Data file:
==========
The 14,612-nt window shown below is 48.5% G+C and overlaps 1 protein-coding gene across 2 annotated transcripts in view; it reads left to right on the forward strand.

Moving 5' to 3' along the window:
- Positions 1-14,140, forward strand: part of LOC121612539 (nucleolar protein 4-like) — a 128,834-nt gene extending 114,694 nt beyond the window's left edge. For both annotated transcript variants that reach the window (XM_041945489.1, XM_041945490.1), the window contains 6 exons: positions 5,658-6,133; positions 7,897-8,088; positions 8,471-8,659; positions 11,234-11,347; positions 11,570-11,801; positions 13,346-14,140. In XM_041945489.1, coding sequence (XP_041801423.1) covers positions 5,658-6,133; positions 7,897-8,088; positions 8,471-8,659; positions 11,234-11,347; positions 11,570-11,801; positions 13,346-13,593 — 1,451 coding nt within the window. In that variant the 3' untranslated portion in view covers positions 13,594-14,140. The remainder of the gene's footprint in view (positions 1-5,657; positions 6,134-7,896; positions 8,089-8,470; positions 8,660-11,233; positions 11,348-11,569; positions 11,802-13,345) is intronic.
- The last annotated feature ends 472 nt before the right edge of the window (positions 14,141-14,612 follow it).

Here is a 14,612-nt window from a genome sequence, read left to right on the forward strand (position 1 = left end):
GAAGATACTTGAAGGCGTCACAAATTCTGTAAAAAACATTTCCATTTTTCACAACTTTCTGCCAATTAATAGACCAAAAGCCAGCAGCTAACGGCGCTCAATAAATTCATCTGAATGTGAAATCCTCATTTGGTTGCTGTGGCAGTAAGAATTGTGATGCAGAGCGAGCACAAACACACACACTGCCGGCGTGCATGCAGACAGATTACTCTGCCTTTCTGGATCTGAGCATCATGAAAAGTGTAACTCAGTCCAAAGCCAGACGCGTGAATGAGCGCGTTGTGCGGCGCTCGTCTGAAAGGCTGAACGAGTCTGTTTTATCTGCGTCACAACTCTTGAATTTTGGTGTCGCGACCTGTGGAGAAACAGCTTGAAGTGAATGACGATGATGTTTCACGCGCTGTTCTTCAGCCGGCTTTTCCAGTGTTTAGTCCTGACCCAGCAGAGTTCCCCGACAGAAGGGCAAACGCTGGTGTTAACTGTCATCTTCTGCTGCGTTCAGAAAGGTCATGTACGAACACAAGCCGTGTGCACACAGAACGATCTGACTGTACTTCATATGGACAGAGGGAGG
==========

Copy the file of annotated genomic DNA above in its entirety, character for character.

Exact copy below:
The 14,612-nt window shown below is 48.5% G+C and overlaps 1 protein-coding gene across 2 annotated transcripts in view; it reads left to right on the forward strand.

Moving 5' to 3' along the window:
- Positions 1-14,140, forward strand: part of LOC121612539 (nucleolar protein 4-like) — a 128,834-nt gene extending 114,694 nt beyond the window's left edge. For both annotated transcript variants that reach the window (XM_041945489.1, XM_041945490.1), the window contains 6 exons: positions 5,658-6,133; positions 7,897-8,088; positions 8,471-8,659; positions 11,234-11,347; positions 11,570-11,801; positions 13,346-14,140. In XM_041945489.1, coding sequence (XP_041801423.1) covers positions 5,658-6,133; positions 7,897-8,088; positions 8,471-8,659; positions 11,234-11,347; positions 11,570-11,801; positions 13,346-13,593 — 1,451 coding nt within the window. In that variant the 3' untranslated portion in view covers positions 13,594-14,140. The remainder of the gene's footprint in view (positions 1-5,657; positions 6,134-7,896; positions 8,089-8,470; positions 8,660-11,233; positions 11,348-11,569; positions 11,802-13,345) is intronic.
- The last annotated feature ends 472 nt before the right edge of the window (positions 14,141-14,612 follow it).

Here is a 14,612-nt window from a genome sequence, read left to right on the forward strand (position 1 = left end):
GAAGATACTTGAAGGCGTCACAAATTCTGTAAAAAACATTTCCATTTTTCACAACTTTCTGCCAATTAATAGACCAAAAGCCAGCAGCTAACGGCGCTCAATAAATTCATCTGAATGTGAAATCCTCATTTGGTTGCTGTGGCAGTAAGAATTGTGATGCAGAGCGAGCACAAACACACACACTGCCGGCGTGCATGCAGACAGATTACTCTGCCTTTCTGGATCTGAGCATCATGAAAAGTGTAACTCAGTCCAAAGCCAGACGCGTGAATGAGCGCGTTGTGCGGCGCTCGTCTGAAAGGCTGAACGAGTCTGTTTTATCTGCGTCACAACTCTTGAATTTTGGTGTCGCGACCTGTGGAGAAACAGCTTGAAGTGAATGACGATGATGTTTCACGCGCTGTTCTTCAGCCGGCTTTTCCAGTGTTTAGTCCTGACCCAGCAGAGTTCCCCGACAGAAGGGCAAACGCTGGTGTTAACTGTCATCTTCTGCTGCGTTCAGAAAGGTCATGTACGAACACAAGCCGTGTGCACACAGAACGATCTGACTGTACTTCATATGGACAGAGGGAGG